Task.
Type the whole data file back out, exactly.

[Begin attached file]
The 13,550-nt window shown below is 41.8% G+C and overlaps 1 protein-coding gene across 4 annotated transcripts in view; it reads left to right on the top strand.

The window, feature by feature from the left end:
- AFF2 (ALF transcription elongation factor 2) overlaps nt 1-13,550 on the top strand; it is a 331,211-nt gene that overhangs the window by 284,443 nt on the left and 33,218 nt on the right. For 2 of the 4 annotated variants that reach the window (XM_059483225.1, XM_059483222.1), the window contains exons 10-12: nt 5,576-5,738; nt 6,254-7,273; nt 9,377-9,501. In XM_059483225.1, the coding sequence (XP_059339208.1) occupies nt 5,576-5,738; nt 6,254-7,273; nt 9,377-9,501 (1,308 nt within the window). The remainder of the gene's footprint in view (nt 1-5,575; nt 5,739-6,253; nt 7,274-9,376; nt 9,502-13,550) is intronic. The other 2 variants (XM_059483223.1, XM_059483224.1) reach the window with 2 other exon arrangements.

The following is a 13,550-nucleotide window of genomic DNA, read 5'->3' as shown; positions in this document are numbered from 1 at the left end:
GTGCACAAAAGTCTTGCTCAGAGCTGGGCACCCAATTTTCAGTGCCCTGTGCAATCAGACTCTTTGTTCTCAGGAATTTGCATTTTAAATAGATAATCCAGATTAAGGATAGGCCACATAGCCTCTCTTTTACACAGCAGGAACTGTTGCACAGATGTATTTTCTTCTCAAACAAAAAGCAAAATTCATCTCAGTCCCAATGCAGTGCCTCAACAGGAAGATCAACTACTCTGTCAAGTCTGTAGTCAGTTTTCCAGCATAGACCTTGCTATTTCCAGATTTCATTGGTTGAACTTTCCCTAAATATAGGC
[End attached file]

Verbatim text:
The 13,550-nt window shown below is 41.8% G+C and overlaps 1 protein-coding gene across 4 annotated transcripts in view; it reads left to right on the top strand.

The window, feature by feature from the left end:
- AFF2 (ALF transcription elongation factor 2) overlaps nt 1-13,550 on the top strand; it is a 331,211-nt gene that overhangs the window by 284,443 nt on the left and 33,218 nt on the right. For 2 of the 4 annotated variants that reach the window (XM_059483225.1, XM_059483222.1), the window contains exons 10-12: nt 5,576-5,738; nt 6,254-7,273; nt 9,377-9,501. In XM_059483225.1, the coding sequence (XP_059339208.1) occupies nt 5,576-5,738; nt 6,254-7,273; nt 9,377-9,501 (1,308 nt within the window). The remainder of the gene's footprint in view (nt 1-5,575; nt 5,739-6,253; nt 7,274-9,376; nt 9,502-13,550) is intronic. The other 2 variants (XM_059483223.1, XM_059483224.1) reach the window with 2 other exon arrangements.

The following is a 13,550-nucleotide window of genomic DNA, read 5'->3' as shown; positions in this document are numbered from 1 at the left end:
GTGCACAAAAGTCTTGCTCAGAGCTGGGCACCCAATTTTCAGTGCCCTGTGCAATCAGACTCTTTGTTCTCAGGAATTTGCATTTTAAATAGATAATCCAGATTAAGGATAGGCCACATAGCCTCTCTTTTACACAGCAGGAACTGTTGCACAGATGTATTTTCTTCTCAAACAAAAAGCAAAATTCATCTCAGTCCCAATGCAGTGCCTCAACAGGAAGATCAACTACTCTGTCAAGTCTGTAGTCAGTTTTCCAGCATAGACCTTGCTATTTCCAGATTTCATTGGTTGAACTTTCCCTAAATATAGGC